Use italics for the titles of books, movies, plays, TV shows, podcasts, video games, apps, classic art (like paintings and sculptures), music albums, legal cases, dissertations, anthologies, reports, periodicals (like magazines or newspapers), operas and long musical compositions, and large vehicles (like ships or aircraft).
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Writing A Book Title In Your Essay – The Right Way
09 Mar 2022
📃APA Style Essay: Book Titles
✒️APA Style: The Name of The Author
📒MLA Style: Citing a Book Title
✏️Chicago Style: Book Title
📑Various Types of Titles
🖊️Underline or Italicize Book Titles
When you are writing an academic essay , the book title and author’s name should be written in italics. However, if the book title is part of a larger work (such as a journal article), then it should be placed underlined instead. So, you’re wondering how to write a book title in an essay?
In this article, we will explore how to write both titles in an essay properly so that you avoid any mistakes!
APA Style: How to Write Book Titles in Essays
When writing an essay, you must follow the style guide provided by your instructor. Some teachers may require you to use APA style and others MLA style. There are some rules on how to quote a book title in an essay. When writing book titles in essays, you should use italics and quotation marks. For example: " The Rape of Nanking: The Forgotten Holocaust of World War II. "
When writing a book title in APA Style, you should be aware of these rules:
Write the book title in italics and place it after the author's name, which is presented in reverse order (last name first).
Use quotation marks around the headline of a chapter or article.
Capitalize proper names that are not common nouns (names of people, places, organizations), but do not capitalize words such as "and," "or," "to," or "and/or."
Do not capitalize prepositions that appear at the beginning of titles if they are followed by an article (e.g., "A," "An"), but do capitalize prepositions at the beginning of titles if they are not followed by articles ("Of").
The first word of the headline should be capitalized, as well as any other words after a colon or hyphen. For example, "The Elements of Style: Grammar for Everyone" , or "Theories of Personality: Critical Perspectives" .
Capitalize proper names and words derived from them (e.g., the names of people, places, organizations), except proper nouns used generically (e.g., 'a bed').
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APA Style Essay: Writing The Name of The Author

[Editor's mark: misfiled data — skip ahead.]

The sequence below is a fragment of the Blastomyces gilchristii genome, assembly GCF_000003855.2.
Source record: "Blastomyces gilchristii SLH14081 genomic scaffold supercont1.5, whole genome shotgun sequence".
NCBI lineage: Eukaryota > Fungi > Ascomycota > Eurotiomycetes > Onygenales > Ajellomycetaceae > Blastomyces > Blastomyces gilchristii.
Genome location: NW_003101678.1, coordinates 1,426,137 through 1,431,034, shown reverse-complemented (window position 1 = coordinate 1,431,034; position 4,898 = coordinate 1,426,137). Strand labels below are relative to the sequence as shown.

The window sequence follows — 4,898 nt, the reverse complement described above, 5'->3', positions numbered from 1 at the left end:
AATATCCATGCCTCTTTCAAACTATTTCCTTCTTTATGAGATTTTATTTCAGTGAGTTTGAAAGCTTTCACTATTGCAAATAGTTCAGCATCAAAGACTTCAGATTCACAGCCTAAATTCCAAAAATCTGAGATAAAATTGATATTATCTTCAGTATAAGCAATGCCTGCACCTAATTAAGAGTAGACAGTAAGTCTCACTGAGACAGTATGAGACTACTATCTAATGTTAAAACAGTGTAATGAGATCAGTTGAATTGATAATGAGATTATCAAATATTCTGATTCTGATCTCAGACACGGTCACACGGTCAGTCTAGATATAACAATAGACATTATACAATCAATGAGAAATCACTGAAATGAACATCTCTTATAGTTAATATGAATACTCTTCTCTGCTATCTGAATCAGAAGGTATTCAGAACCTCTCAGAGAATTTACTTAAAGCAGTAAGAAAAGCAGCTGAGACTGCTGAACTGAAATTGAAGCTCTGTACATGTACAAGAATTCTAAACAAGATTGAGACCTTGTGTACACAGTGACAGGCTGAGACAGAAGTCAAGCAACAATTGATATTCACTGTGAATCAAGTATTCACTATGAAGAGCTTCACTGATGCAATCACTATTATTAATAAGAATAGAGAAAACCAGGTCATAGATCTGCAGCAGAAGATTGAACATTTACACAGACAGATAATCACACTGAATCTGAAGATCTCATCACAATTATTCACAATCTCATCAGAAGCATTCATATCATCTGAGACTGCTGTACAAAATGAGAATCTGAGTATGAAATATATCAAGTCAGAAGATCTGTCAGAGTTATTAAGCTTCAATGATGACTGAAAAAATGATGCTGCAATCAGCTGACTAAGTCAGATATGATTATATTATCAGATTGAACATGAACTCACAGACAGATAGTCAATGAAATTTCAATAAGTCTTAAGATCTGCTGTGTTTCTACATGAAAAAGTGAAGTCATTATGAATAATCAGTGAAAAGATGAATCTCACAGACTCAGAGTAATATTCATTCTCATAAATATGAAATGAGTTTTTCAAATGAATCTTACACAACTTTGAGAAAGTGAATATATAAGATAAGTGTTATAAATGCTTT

You should always use the full name and surname of the author in your APA essay because this will give proper credit to the writer. If you do not mention the author’s full name, people may not know who wrote what and they will think that you have copied it from somewhere else. This will cause lots of problems for you and your reputation as well.
Make sure that all authors' names appear in the same format in each entry. For example, if one person's surname is Smith and another's is Jones but both have first names starting with "J," then it may seem like they are being cited as different people when they're actually written differently from each other on separate pages in your paper.
In order to write an APA essay without any issues, there are certain rules that you need to follow while writing an author’s name in APA essay:
- Use only one author’s name in your paper unless there are multiple authors
- If there are multiple authors, then use both their last names followed by the initials of their first names
- Only use initials of first names when there are three or more authors; otherwise, use full names with their last names
Example: Johnson, M.C., Carlson, M., Smith, J. N., & Hanover, L. E.
MLA Style Essay: Citing a Book Title
Now let’s discuss how to mention a book in an essay. The MLA Handbook for Writers of Research Papers, 7th edition, published by the Modern Language Association (2014), contains detailed rules about how to cite a book title in an essay.
The following guidelines will instruct you on how to refer to a book in an essay in MLA style:
- List your sources at the end of your paper, before the works cited page or bibliography.
- Use italics for titles of books, magazines, and newspapers, but not for articles within those publications, which should be placed in quotation marks.
- Include all relevant information about the book under two separate categories: "title" and "author." In the former category, include both the title of the work and its subtitle if there is one; do this even if neither appears on your title page (see below). In the latter category include only primary authors who have written or edited an entire book; if there are multiple contributors you should cite them separately under each.
The general format for citing the title of book in essay is:
Author's last name, first initial (Date). Title of Book with Subtitle if there is one. Publisher Name/Location of Publisher; Year Published
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Chicago style essay: writing the book title.
One of the most important things to remember when writing in Chicago style is how to write the title of a book in an essay. To write a good book title in essay, you should follow these steps:
- Write it at the beginning of your sentence.